Jumping in Java

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Anyone who has ever programmed (hopefully briefly) in some type of assembly language has gone to the bare metal in implementing loops, if statements, and other programming language features. When programming in assembly, these constructs use some form of J* jump instruction together with labels to accomplish the task. In higher-level languages, jump instructions are usually associated with the infamous and properly banned goto statements (which are unrestricted jumps), but restricted jumps are far more common: return statements, the throw keyword (for exceptions), and of course the standard loops, if statements, and the like.

Being mainly a Java programmer, I occasionally miss language features such as continuations and co-routines. I came upon just such a situation recently, and I wondered if it was possible to imitate a continuation in Java without needing to resort to more sophisticated techniques such as Javaflow or RIFE's own continuation library. What I found out was that I could, albeit in a limited way.

The use case was this: I needed to perform a certain sequence of operations in a rather linear order, but I needed to be able to pause the execution anywhere in the middle and be able to re-resume the operations exactly where I had left off. Here's an initial pass:

public void myOperations() {
     doOperation1();
     if(isPaused())
          return;
     doOperation2();
     if(isPaused())
          return;
     doOperation3();
     if(isPaused())
          return;
     doOperation4();
}

What I am doing is executing each operation, then checking to see if a paused flag has been set. If it has, I simply call return to exit the method (and return control to the calling method). But how to resume where I left off? Well, turns out there is another form of limited jumping in Java, inherited directly from C/C++: the switch statement. So here's a revised version with an implementation of re-entry:

public void myOperations() {
     doOperations(1);
}

public void reenterOperations(int phase) {
     doOperations(phase);
}

private void doOperations(int phase) 
{
     switch(phase) {
          case 1:   doOperation1();
                           if(isPaused())
                                return;
          case 2:   doOperation2();
                           if(isPaused())
                                return;
          case 3:   doOperation3();
                           if(isPaused())
                                return;
          case 4:   doOperation4();
                           if(isPaused())
                                return;
     }
}

What am I doing here? Well, I am simply jumping to the appropriate case based upon where I want to re-enter/continue. Notice here the lack of any break statement, because I am taking advantage of an odd "feature" in C/C++/Java switch statements, which is the ability to "fall through" to the next case unless the break is called. Hence, the method call reenterOperations(2) here would be the equivalent of executing this (assuming no pause):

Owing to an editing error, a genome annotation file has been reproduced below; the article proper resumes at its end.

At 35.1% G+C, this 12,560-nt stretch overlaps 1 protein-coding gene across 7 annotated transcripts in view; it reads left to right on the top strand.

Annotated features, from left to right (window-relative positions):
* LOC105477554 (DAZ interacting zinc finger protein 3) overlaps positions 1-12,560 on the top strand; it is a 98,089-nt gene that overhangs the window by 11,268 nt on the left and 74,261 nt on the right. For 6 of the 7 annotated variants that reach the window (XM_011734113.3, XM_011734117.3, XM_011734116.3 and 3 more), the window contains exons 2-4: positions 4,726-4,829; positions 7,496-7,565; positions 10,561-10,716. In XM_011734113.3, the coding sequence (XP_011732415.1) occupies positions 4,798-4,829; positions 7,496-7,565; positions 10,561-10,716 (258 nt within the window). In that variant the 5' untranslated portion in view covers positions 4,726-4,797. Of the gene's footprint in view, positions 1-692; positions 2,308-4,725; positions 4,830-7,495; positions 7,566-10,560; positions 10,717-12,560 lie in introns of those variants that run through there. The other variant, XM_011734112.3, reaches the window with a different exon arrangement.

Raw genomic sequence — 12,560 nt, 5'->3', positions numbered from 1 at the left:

doOperation2();
doOperation3();
doOperation4();

If I now alter the method signature to include a "context" object--a Map for holding variables (in a way similar to Commons Chain)--I can save variables into this object and re-access them when I re-enter the sequence of operations. Now all of my operations take the form:

public void doOperationXXX(Map context) { ... }

There, I've done it! It's not a real continuation or even co-routine, of course, but it's accomplished what I've wanted to do without resorting to bytecode manipulation or customized classloaders. And I've kept it relatively simple. A more sophisticated version would use an enum instead of an int, callbacks in order to set this enum value on the "visitor" or execution, plus a more flexible design using the "chain of responsibility" pattern a la Commons Chain. Which is what I am working on now...

What you do here is very similar to what RIFE does in byte-code manipulation, except that you don't restore the local variable stack. This means that you only care about the control flow of your application and not about the associated state at each continuation. The latest versions of RIFE don't need you to use a customer classloader anymore, you can register an agent, which is imho much cleaner.

Best regards

@Geert Yep, that's right. The "context object" here is a simple imitation of variable state here, certainly not as powerful or flexible as a full-blown continuation (it's actually more akin to a co-routine). But it fits the case at hand...I would certainly encourage anyone who needs something more sophisticated to look at RIFE (or Javaflow).

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